San Francisco Assessor Embarks on High-Risk, High-Reward Strategy to Change Prop. 13
Phil Ting is the bravest politician in California. Or maybe just the craziest.
San Francisco’s tax assessor, the 41-year-old Ting spearheads a low-profile but high-import political crusade to dramatically change Proposition 13, the 1978 landmark initiative strictly limiting property taxes in the state. Since its passage, it has been termed “the third rail of politics,” a clear and present danger to the career of politicians who mess with it.
But Ting says that most people don’t truly understand how the long-popular measure actually works. He argues that what he calls a “Prop. 13 loophole” enables corporations and commercial property owners to avoid their fair share of taxes; at a time of constant deficits in Sacramento, as public education, parks, prisons, and other programs are being cut, he is certain that when voters learn about how it works, they will agree with him on the need for change.
“Prop. 13 was sold to California as a way to keep people in their homes,” he said in Santa Barbara last week. “But today, what has happened is that its primary beneficiaries really aren’t homeowners; they’re commercial property owners and corporations.”
Ting came to town for a public forum called Can California Be Saved?, which was sponsored by the Museum of Natural History, to encourage debate about the intractable and intertwined problems that have led to the virtual dysfunction of state government (full disclosure: I also spoke on the panel). In an interview before the event, he discussed his proposal to “end the subsidy” — a plan to establish a new set of rules for commercial property taxes, while leaving those for homeowners intact.
“It’s so important that homeowners realize that they pay more in taxes and more in fees because they are paying the subsidy for these corporations and commercial property owners,” Ting said, over a chicken parm sandwich and iced tea at the Chase Bar & Grill. “It’s really about, do we subsidize Disneyland versus invest in public schools? Do we subsidize Target or invest in transportation and infrastructure? Do we close the loophole for Trader Joe’s or do we fund public safety?”
PUBLIC POLICY WONKERY ALERT: Proposition 13 is a constitutional amendment overwhelmingly approved by voters more than three decades ago.
It required that property taxes, which finance a substantial portion of government operations in California, at the time be lowered to one percent of the market value of property as of 1975; in the years after, tax increases were limited to 2-percent growth per year — unless a property is bought and sold.
After a sale, assessors recalculate a property’s taxes, based on current market value. As a result, the tax bill for new homeowners spikes over that previously paid by the seller, which was calculated on the value when they bought it (Example: Disneyland pays five cents per square foot in taxes; a Californian who bought an average home last year pays more than $2). And tax increases on commercial property sales can be avoided with transactions structured with legal schemes involving corporate subsidiaries, complex leasing arrangements, real estate investment groups, family trusts, or other techniques.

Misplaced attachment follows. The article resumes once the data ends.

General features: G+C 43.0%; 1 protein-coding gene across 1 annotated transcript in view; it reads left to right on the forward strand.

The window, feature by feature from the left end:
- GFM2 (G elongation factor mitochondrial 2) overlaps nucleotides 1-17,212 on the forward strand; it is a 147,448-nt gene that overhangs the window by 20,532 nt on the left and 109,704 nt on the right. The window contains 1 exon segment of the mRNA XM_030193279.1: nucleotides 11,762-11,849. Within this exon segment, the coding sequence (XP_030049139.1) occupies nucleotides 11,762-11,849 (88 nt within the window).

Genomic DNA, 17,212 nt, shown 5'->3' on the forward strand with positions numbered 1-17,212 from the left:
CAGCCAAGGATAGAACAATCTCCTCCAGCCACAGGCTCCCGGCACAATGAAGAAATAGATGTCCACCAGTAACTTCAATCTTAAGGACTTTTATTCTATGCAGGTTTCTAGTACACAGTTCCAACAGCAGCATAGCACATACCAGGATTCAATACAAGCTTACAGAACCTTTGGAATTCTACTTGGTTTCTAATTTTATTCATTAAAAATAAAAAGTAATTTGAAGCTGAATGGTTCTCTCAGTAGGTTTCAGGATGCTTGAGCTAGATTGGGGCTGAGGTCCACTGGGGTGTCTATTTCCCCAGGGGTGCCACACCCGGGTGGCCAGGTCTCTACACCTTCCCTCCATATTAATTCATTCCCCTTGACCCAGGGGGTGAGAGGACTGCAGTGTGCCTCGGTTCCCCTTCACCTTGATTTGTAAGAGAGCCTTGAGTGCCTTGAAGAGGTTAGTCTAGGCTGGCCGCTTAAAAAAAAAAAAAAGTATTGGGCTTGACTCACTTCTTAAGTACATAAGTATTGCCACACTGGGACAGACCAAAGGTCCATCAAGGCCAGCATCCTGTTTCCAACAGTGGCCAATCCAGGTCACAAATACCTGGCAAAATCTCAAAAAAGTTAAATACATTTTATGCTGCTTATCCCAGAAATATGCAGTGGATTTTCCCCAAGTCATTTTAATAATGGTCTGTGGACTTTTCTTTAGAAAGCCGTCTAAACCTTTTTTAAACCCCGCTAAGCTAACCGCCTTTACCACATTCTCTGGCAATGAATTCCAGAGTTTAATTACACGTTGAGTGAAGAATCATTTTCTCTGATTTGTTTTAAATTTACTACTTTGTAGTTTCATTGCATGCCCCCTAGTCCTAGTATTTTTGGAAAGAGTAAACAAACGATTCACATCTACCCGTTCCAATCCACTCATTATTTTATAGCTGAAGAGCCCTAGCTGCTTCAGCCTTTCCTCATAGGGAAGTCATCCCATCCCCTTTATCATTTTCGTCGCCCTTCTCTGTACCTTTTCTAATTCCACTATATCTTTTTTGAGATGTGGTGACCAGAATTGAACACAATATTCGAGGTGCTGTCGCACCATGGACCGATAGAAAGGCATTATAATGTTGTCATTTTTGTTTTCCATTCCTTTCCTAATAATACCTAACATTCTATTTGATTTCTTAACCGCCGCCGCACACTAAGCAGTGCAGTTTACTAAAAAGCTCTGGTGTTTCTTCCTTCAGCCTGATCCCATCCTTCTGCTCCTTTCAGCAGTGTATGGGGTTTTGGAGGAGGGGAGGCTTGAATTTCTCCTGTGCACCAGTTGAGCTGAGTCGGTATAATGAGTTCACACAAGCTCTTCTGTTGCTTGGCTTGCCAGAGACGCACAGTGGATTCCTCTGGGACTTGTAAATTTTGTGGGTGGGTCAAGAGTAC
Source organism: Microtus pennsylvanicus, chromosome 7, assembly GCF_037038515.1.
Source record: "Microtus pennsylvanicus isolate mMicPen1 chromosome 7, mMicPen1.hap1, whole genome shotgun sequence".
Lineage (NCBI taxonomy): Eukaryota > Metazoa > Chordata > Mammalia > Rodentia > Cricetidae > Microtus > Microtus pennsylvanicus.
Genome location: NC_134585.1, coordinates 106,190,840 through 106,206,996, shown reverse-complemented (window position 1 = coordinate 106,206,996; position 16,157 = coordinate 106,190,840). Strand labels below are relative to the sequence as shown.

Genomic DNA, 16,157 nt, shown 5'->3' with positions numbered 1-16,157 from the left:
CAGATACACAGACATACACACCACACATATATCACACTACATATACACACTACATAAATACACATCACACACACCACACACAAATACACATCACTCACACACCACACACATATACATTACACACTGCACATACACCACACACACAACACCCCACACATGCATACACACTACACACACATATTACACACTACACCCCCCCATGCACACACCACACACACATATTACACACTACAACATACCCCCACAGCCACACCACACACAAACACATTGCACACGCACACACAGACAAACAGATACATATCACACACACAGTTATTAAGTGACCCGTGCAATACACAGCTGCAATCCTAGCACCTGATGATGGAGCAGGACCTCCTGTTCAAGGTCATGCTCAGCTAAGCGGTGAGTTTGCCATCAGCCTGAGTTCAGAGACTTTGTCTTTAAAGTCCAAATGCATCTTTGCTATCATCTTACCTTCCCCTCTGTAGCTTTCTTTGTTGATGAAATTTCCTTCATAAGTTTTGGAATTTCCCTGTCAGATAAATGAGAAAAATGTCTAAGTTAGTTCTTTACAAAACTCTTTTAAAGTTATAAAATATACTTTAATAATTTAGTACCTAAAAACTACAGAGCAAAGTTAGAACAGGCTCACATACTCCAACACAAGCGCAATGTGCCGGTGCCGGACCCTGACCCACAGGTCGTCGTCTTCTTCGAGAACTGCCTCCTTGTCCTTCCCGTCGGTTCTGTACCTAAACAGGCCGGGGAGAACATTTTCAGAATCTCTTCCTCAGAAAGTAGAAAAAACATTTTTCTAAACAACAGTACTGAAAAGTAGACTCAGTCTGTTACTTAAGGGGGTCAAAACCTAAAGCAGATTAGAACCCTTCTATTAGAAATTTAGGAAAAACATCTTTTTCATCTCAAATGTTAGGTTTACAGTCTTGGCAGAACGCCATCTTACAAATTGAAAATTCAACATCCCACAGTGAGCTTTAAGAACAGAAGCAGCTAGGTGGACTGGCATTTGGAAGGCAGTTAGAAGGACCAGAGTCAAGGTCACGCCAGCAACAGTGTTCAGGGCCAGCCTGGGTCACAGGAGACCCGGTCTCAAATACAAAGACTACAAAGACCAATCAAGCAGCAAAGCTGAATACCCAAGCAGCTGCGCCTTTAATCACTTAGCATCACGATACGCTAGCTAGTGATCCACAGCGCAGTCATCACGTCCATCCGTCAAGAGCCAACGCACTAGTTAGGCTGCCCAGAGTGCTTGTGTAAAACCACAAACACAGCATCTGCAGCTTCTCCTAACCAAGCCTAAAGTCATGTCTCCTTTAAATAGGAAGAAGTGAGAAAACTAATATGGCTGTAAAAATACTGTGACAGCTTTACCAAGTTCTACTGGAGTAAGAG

The result, says Ting, is that many commercial property owners pay taxes pegged to values 10 or 20 times lower than market rate.
THE PROPERTY-TAX SHIFT: Citing state revenue studies, Ting estimates that assessing commercial property at market rate, instead of older, Prop. 13-enabled values, would generate an additional $7.5 billion in tax revenue — a big chunk of recent budget shortfalls.
Before Prop. 13, commercial property owners in San Francisco paid about 60 percent of the city’s property taxes, and homeowners about 40 percent; three decades later, the ratio has been reversed, a trend also seen elsewhere. Reassessing commercial property more often, or allowing annual tax increases even slightly higher than 2 percent, would shift the burden off homeowners, Ting argues.
“We as individual homeowners and individual taxpayers are paying more to subsidize this commercial property loophole,” he said. “With the loophole, what we see is public education has suffered, public health has suffered, public safety has suffered, public fees of every sort have gone up.”
Ting and some other progressives have launched an education effort (closetheloophole.com) with an eye to a future ballot initiative establishing a bifurcated tax system known as a “split roll.” He acknowledges it’s a long shot, given the totemic aura surrounding Prop. 13.
“There’s such a fear factor, statewide,” he said. “The Prop. 13 proponents have been so effective in scaring people from even having a discussion. They know that once people realize that this subsidy exists, they’ll be very vulnerable to a change.”